The property now encompasses only 7.82 acres, but in addition to the home, it still includes Garfield’s small campaign office; a 62-foot-tall pump house and windmill; a gas holder; a granary; a barn; a chicken coop; and a tenant house. The original 1893 carriage house now serves as the visitors center.
The windmill was the source of the home’s water supply until 1930 when it sustained extensive wind damage. The existing structure replaced an even earlier windmill. The improved version included a new well, a huge water storage tank within the tower, and a larger windmill to pump water into the tank. During the home’s restoration, the foundation and original stone pump house were repaired, and the wooden tower and windmill were replaced.
If you notice that one of the groundskeepers sitting atop a bright yellow lawn tractor bears a passing resemblance to President Garfield, you’ll be right. Occasionally Jim Garfield, the great-grandson of the late president, volunteers as part of the crew that maintains the grounds. He’s more than willing to chat about his ancestry and the historic site.
The property was designated a National Historic Site in 1980. It is owned by the National Park Service and operated jointly with the Western Reserve Historical Society.
Visit Lawnfield and you’ll gain a greater understanding and appreciation for one of America’s lesser-known presidents.
If You Go
James A. Garfield National Historic Site
8095 Mentor Ave.
Mentor, OH 44060
The site is open Monday through Saturday from 10:00 a.m. to 5:00 p.m. and on Sunday from noon to 5:00 p.m. (It is closed on New Year’s Day, Memorial Day, Labor Day, Thanksgiving, Christmas Eve, and Christmas Day.)
Admission to the visitors center and its attractions is free, but a fee is charged for tours of Garfield’s house. Cost is $7 for adults, $6 for seniors, $5 for children ages 6 to 12, and free for children age 5 and under. Holders of the National Parks Pass pay $4. Lifts for the handicapped are available at the campaign office and at the front porch of the home. An elevator inside the home enables handicapped visitors to travel from floor to floor.
Other Area Attractions
Lake County, Ohio, offers many other sights and sites, such as the Coulby Mansion (now Wickliffe City Hall); the Fairport Harbor Lighthouse and Marine Museum; and the Lake County History Center. For information about these and other attractions, contact:
Lake County Visitors Bureau
35300 Vine St. – A
Eastlake, OH 44095
James A. Garfield: Preacher, General, And Politician
James Abram Garfield was born in the family log cabin in 1831 in what is now the Cleveland suburb of Moreland Hills. His father died when he was only 2. His mother kept the family together with the help of her older son Thomas and two daughters.
At the age of 16, Garfield was hired as a mule driver to pull flatboats through the Erie Canal. He soon was promoted to bowsman, but this career ended when he fell overboard and almost drowned. It was about this time he began keeping a daily diary.
Eager, talented, and intelligent, Garfield taught school, worked as a carpenter, and attended the Geauga Academy in nearby Chester Township. One of his goals was to learn 12 new words each day.
At the age of 19 he became a member of the Church of the Disciples of Christ, and began preaching. Eventually he became an ordained minister in the church. Garfield attended Western Reserve Eclectic Institute (now Hiram College). Along the way he met his future wife, Lucretia Rudolph.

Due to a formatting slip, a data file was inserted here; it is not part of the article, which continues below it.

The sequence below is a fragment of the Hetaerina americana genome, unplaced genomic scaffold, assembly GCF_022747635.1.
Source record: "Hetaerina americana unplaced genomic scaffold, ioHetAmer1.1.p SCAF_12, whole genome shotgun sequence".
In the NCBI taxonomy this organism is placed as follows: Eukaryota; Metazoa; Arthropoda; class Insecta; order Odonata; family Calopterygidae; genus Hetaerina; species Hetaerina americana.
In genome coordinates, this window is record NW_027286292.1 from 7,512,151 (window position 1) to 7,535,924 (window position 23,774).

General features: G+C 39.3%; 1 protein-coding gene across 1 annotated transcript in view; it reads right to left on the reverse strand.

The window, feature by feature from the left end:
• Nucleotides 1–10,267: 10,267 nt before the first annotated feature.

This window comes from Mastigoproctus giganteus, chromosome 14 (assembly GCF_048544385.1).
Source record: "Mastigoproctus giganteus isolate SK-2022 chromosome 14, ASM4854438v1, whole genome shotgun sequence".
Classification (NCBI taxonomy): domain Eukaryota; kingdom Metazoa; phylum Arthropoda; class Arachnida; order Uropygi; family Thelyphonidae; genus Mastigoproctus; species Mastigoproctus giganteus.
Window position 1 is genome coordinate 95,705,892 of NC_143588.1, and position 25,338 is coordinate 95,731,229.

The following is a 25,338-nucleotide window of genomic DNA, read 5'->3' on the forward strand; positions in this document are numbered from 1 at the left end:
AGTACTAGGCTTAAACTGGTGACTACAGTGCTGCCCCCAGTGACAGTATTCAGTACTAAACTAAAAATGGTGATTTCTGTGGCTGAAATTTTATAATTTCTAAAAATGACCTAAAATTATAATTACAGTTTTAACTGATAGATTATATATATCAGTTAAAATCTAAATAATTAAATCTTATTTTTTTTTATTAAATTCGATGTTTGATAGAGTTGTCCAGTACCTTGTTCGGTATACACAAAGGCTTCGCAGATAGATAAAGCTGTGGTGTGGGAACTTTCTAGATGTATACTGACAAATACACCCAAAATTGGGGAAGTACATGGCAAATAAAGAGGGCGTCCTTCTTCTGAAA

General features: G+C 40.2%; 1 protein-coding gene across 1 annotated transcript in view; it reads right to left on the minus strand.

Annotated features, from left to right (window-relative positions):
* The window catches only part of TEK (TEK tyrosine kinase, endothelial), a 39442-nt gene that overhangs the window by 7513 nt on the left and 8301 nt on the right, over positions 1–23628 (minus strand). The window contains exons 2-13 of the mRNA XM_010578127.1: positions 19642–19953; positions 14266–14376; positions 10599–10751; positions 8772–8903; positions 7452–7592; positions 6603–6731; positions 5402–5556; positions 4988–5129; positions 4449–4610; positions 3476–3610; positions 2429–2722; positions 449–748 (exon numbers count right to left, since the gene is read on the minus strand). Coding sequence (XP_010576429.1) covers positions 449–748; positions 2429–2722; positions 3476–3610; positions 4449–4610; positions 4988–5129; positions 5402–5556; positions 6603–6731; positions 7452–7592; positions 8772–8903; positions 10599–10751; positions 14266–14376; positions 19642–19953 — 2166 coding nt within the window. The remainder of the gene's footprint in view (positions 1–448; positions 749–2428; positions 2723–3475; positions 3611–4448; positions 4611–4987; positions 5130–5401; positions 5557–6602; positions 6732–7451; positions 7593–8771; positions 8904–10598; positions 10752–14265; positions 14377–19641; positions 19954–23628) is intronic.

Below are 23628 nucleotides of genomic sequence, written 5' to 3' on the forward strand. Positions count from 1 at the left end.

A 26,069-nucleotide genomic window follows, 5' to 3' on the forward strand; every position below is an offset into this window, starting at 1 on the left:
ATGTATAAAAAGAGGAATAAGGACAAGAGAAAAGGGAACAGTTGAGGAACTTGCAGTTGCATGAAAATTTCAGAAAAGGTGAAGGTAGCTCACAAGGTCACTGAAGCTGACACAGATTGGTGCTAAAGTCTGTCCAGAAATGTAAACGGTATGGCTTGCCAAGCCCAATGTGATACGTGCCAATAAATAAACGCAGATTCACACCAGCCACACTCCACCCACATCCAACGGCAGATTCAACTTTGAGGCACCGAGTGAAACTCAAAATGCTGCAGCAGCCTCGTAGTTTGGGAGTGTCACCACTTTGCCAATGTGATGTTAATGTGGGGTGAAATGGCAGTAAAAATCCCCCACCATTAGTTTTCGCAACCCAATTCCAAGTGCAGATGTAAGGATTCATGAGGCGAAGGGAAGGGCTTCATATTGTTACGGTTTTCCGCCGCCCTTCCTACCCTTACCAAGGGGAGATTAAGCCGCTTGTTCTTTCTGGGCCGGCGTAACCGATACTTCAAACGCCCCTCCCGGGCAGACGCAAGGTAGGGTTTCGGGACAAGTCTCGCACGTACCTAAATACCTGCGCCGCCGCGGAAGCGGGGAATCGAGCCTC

Garfield went on to Williams College in Williamstown, Massachusetts, became an outstanding student, and graduated with honors in 1856. He also developed into an accomplished public speaker and teacher. He returned to Western Reserve Eclectic Institute as a professor, and a year later “” at the age of 26 “” became the college president. He and Lucretia were married in 1858. He began serving in the Ohio State Senate after being elected in 1859 and studied for admission to the Ohio State Bar Association.
During the Civil War Garfield rose to the rank of major general in the Union Army, leading 4,000 troops to victory in Kentucky. But he contracted camp fever and was sent home. To put his idle time to good use, he set his mind off in another direction, and soon became recognized as an excellent economist. In 1862, while still in the army, he was elected to the U.S. Congress. Fellow Republican President Abraham Lincoln urged him to leave the military, which he did. Garfield went on to serve 18 years in the House of Representatives. On election day in 1880, he was still a member of the House; had won a bid for the U.S. Senate; and additionally captured his bid for the nation’s highest office.
Four months into his term, on July 2, 1881, as he entered the Washington, D.C., railroad station, he was shot in the back by Charles J. Guiteau, who believed Garfield’s administration had turned him down for a job. Garfield lingered another 80 days after the assassination attempt. Repeated probing for the bullet with non-sterile instruments resulted in blood poisoning and an infection that eventually killed him.
When Garfield died on September 19, 1881, he was only 49 years old. He is buried in Cleveland’s Lake View Cemetery, and his grave monument is a turreted 180-foot tower built of Ohio sandstone. A marble statue of Garfield stands in its center, surrounded by stained-glass windows and a mosaic wall. The Garfield Monument is Lake View’s best known memorial and is on the National Register of Historic Places. The monument was dedicated in a three-hour ceremony attended by President Benjamin Harrison, his vice president, members of the cabinet, and the chief justice of the U.S. Supreme Court.
Garfield accumulated impressive achievements in his brief but accomplished journey through life.
Garfield was the first left-handed president
- He was the first president whose mother attended his presidential inauguration
- Garfield could write Latin with one hand and Greek with the other
- He was the first president to campaign in two languages “” English and German
- He was the last of seven U.S. presidents born in a log cabin